Remember when you were a kid, and your summer days were filled with playing, climbing the jungle gym at the park, and running until your lungs burned to avoid being “It” in tag? What if you couldn’t do this? What if you had to avoid all of these activities because they put you at risk? I couldn’t imagine my childhood without these things, but for kids with hemophilia, it’s sometimes their reality.
I work for a boutique marketing agency that specializes in pharmaceuticals. We work directly with the pharmaceutical companies to develop patient programs and materials for a variety of different illnesses and conditions. While we are working for the pharmaceutical companies, it is ultimately the patients who are our customers.
My favorite customer story involved a children’s program we developed for kids with hemophilia. The purpose of the program is to provide them with fun learning activities, healthy lifestyle tips and an environment where they could see that they’re not alone in their struggle.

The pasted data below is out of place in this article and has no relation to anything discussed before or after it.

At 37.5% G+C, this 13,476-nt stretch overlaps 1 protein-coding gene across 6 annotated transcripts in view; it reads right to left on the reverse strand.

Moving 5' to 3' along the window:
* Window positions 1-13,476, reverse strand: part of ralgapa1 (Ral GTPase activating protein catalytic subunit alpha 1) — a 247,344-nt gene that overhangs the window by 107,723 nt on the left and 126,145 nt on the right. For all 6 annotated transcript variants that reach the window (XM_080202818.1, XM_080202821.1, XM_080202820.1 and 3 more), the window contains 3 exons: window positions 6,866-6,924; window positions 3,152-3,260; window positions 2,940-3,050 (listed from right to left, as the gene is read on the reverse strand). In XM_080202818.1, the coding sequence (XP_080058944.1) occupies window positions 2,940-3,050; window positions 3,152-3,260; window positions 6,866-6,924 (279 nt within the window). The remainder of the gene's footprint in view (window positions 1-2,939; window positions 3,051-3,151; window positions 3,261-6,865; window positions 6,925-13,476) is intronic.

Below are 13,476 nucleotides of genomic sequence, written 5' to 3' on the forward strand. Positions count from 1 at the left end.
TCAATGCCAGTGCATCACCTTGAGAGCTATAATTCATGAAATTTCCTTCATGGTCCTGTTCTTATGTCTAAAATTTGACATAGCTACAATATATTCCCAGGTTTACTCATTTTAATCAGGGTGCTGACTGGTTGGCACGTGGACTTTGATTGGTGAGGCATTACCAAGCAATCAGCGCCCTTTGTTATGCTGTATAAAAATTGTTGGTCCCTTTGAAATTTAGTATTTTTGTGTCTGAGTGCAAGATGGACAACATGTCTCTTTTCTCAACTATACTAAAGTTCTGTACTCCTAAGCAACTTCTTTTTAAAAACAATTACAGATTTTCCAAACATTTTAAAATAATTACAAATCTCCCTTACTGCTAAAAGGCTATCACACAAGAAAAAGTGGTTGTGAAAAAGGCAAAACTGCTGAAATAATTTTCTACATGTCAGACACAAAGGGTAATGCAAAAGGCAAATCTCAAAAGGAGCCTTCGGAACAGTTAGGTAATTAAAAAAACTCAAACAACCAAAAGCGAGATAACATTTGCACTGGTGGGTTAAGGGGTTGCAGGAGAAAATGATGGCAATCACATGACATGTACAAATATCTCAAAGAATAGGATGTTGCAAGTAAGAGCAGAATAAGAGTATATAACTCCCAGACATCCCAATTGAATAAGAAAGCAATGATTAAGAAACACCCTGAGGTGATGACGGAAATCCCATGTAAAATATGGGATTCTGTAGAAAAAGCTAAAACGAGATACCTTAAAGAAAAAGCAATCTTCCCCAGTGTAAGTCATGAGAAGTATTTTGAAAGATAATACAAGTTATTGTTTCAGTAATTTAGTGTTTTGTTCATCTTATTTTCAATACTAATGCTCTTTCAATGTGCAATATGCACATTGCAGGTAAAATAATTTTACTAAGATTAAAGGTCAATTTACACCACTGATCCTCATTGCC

We get letters from the kids involved in the program asking questions, or giving suggestions for issues they would like to see addressed in the newsletter we send out a couple of times a year. And sometimes it’s just to thank us. I received a letter from a 7 year old boy who was suffering from hemophilia, and as a result, was feeling isolated from his friends because he couldn’t participate in all the activity and rough housing that 7 year-old boys are inclined to engage in. He felt he was always watching from the sidelines, and was tired of telling people he couldn’t participate. We published a piece on how to talk to your friends about your illness, and gave tips on trying to engage them in activities that everyone could participate in. Apparently, for this boy, the advice worked. He said that he had explained things to his friends a little more clearly, and that they now understood where he was coming from, and why he couldn’t run around and roughhouse. And they were now making a concerted effort to plan activities that he could be included in. He was much happier, and had a brighter outlook on life. And this is why I like what I do.